'Firefall': Yosemite's Spectacular Fiery Waterfalls Explained
Waterfalls can be spectacular but there are countless all around the world. There's only one natural Firefall ever discovered -- a glowing golden stream gushing over the side of a jagged cliff -- and it's in Yosemite National Park in California.
The waterfalls is actually Horsetail Falls that flows down the east side of the El Capitan rock formation. When the conditions are perfect, visitors can get a glimpse of the fiery spectacle when Firefall glows supernaturally orange and red during sunset.
Firefall usually occurs mid-February, when the setting sun hits the waterfall at exactly the right angle and the light reflects on the falls, making the water appear golden -- almost like lava.
It's not a sure thing though as a couple of factors are necessary for the waterfall to glow. If Horsetail Falls isn't flowing -- if there's not enough snowpack or the temperature isn't warm enough to melt the snow -- Firefall won't occur. Cloudy days will also block the sun's rays and keep it from illuminating the falls.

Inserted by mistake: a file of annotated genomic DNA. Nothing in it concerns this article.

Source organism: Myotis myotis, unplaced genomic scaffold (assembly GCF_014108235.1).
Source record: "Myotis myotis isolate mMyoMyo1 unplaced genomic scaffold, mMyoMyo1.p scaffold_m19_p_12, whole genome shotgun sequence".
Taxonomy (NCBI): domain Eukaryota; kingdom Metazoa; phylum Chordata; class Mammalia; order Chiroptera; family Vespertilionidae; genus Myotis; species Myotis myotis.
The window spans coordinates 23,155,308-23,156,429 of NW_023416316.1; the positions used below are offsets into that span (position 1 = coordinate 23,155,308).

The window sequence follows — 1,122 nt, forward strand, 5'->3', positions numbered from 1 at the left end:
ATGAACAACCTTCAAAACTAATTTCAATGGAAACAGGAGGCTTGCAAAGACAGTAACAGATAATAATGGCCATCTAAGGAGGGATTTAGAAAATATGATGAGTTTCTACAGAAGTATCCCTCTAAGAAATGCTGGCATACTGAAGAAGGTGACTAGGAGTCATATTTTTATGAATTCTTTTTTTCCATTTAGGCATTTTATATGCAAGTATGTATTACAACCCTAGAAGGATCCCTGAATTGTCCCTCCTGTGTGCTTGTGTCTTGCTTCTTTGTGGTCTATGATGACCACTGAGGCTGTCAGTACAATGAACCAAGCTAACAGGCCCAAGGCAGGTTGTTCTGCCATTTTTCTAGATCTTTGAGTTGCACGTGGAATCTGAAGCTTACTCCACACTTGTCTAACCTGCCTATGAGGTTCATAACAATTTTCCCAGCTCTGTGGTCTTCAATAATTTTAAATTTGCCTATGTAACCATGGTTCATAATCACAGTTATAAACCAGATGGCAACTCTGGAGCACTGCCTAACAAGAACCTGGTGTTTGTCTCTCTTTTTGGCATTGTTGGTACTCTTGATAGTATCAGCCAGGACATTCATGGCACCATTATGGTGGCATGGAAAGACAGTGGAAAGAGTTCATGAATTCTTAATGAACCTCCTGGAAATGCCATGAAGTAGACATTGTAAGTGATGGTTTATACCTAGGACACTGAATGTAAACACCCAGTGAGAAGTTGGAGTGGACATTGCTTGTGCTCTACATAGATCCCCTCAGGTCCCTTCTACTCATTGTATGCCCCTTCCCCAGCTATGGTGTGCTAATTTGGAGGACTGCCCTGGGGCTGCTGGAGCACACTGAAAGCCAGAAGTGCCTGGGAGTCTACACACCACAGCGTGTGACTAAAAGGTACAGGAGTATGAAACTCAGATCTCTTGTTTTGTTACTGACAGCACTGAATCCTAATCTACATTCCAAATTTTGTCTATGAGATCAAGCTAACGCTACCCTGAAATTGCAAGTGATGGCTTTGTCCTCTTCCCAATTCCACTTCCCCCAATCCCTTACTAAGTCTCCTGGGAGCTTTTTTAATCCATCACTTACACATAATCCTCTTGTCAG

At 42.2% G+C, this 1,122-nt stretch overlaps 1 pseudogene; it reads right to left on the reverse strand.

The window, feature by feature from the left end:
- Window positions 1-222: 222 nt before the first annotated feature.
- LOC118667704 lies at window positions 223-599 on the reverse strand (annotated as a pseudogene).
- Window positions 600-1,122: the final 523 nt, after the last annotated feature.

Tourists flock to Yosemite National Park in hopes of seeing this unique phenomenon. Lucky visitors who are there when the conditions line up will get to experience Firefall for about 10 minutes before it dims again.
The sunset Firefall is elusive enough as it is, but even more rare is the moonlit Firefall. As astrophotographer Rogelio Bernal Andreo explained in a report from Petapixel, there's only a few nights in a year when it's possible to see it and some years none at all. The moon should not only be in the right place during "moonset", but also bright enough.
"Since the fall usually dries mid-late spring or early summer at best, anytime after June is probably wishful thinking," he wrote in the article. "June itself is a stretch."
Andreo was able to capture a stunning moonlit Firefall against a backdrop of a starry sky on May 9.